Book II, Chapter 32
The Normans are an ethnic group originating in the District of Normandy, originally one of the northern duchies of the Kingdom of Francia. Emerging initially from contact between the native Franks, Gallo-Romans and Norse Viking settlers in the 800s AD, the Normans gained political recognition and legitimacy under the Viking Rollo, by treaty with the King Charles III of Francia in AD 911, where Rollo was granted the lands settled by the Normans and recognition as a noble lord in exchange for protection against other Viking raiders
In the centuries after their establishment, the Normans traveled and conquered widely, either as mercenaries in the employ of others or as their own feudal magnates, with conquered territories at the Straits of Jabal Ṭāriq, the Islas Canarias, the Islas Baleares, Cyprus, Southern Anatolia, Sicily, and the Maghreb
while the militaristic nature of the Norman culture is without question, they were also great patrons of the arts during the feudal era, and continue to have noted artistic contributions since. In addition, two common themes in Norman-controlled regions were a degree of meritocratic egalitarianism, regardless of ethnic or religious origin, and the integration of local arts, architecture and society. This emphasis on integration/syncretism created Norman-Arab, Norman-Byzantine, Norman-Moor, and other hybrid societies where they conquered and settled
— Normans. (n.d.) In Wikikenna. Retrieved August 18, 1885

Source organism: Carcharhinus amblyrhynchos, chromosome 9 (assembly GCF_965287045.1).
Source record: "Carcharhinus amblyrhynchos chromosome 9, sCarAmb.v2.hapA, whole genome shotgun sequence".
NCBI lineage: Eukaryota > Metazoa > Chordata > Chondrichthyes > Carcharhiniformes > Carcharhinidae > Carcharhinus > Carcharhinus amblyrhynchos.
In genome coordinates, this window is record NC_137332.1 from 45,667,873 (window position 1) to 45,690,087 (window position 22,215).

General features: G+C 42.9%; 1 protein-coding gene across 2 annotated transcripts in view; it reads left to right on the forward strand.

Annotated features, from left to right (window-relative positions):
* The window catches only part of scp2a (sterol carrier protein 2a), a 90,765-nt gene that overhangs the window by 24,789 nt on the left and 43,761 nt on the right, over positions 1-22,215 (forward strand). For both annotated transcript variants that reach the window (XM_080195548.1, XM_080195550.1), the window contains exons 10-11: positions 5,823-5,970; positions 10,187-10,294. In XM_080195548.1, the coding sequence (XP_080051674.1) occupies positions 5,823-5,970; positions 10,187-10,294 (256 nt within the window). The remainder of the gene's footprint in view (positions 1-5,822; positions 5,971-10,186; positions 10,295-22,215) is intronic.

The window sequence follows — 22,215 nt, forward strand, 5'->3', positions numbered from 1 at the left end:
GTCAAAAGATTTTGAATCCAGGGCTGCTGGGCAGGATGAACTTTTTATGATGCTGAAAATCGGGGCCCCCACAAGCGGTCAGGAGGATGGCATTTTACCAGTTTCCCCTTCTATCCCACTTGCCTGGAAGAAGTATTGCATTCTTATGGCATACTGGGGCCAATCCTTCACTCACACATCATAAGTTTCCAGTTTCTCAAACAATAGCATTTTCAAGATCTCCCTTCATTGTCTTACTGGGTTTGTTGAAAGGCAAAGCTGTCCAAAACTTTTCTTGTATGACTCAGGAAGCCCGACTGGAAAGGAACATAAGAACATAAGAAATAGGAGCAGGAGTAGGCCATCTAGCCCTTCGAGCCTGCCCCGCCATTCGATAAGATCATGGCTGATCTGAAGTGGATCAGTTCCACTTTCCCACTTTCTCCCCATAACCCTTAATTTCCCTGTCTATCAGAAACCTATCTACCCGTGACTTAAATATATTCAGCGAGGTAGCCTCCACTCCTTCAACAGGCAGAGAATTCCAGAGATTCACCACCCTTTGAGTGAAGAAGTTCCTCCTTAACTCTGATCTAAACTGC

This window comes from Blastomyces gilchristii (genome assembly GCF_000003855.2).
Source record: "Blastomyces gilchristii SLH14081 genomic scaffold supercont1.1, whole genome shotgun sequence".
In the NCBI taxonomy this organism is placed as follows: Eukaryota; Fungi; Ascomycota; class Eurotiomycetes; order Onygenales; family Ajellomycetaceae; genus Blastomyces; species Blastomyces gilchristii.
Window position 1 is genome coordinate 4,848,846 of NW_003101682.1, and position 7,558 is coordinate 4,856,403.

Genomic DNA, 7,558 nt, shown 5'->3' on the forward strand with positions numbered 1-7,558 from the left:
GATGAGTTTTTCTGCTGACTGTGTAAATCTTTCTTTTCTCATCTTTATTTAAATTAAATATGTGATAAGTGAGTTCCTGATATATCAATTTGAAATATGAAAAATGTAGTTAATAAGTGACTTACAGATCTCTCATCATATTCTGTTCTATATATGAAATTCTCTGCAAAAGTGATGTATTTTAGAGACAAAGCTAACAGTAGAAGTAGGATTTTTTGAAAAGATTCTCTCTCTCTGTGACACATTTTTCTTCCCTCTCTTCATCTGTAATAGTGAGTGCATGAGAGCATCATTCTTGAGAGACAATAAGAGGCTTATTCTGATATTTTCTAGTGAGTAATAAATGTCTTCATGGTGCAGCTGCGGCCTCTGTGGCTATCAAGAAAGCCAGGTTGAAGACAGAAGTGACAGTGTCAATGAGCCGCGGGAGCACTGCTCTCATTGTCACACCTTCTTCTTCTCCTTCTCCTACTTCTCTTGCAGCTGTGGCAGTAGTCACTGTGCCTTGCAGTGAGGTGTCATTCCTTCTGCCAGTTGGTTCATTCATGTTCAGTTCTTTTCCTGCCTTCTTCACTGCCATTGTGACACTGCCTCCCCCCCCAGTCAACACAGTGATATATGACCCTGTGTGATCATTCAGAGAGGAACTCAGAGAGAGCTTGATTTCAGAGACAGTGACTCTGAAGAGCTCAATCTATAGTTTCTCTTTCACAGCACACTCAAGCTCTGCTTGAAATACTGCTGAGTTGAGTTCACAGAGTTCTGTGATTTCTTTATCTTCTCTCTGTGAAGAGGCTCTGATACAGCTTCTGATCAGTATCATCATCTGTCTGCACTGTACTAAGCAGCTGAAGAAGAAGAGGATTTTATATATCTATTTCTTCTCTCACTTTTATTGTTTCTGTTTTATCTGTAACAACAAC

Tropes That Appear In This Chapter:
- Didn't See That Coming: Rabbi Dovid ben Eliezer wasn't expecting to be visited by Dragon Riders, and he definitely wasn't expecting some of them to know how to write Hebrew. And he most definitely wasn't expecting several of them to be descended from a Jew, making them distant kin.
- Informed Judaism: Heather figures out that Dror ben Ezra, Astrid and Fishleg's ancestor and the man who was responsible for Berk's high literacy rates, was Jewish and is kinsman with the Jewish community in Normandy.
- Malicious Slander: During Alvin and Delilah's interview they say the Hooligans are doing many "horrible acts of wickedness and persecutions". Unfortunately for them, Viggo (who was disguised as a scribe) is smart enough to tell that they're lying.Viggo listened as she told her tale of woes and wrongs. Interesting; while most of these acts would hardly be of note if Christians were the ones doing themtaking prisoners as slaves, executions, desecrations, and so forthViggo did find the reversal interesting.However... he hadn't heard a peep from John or anyone else that he'd spoken with on the topic, and these sorts of lurid tales of persecutions would be repeated with gusto by the gossips, he was certain. The fact that he hadn't heard any such tales... well, that pointed against support for the Lady's words. Yes, there were the recent attacks over in Brittany that he'd found out about, but those were clearly from a single rogue, and one playing cat and mouse with the Brittany lord who had kept chasing him off. But if Berk had wanted to conquer Brittany, they would have. So this piece, as lurid as it was, didn't fit.
- Wham Line: An In-Universe example for Rabbi Dovid ben Eliezer when he discovers that one of the Dragon Riders visiting his Synagogue knows how to write Hebrew.Crude Hebrew letters were written there in the fresh ink, but, despite the grammar being terrible and the penmanship worse it was readable.Av av avi, Dror ben Ezra, haya me'anashekha. Hu Limdanu Kro U Khtov. note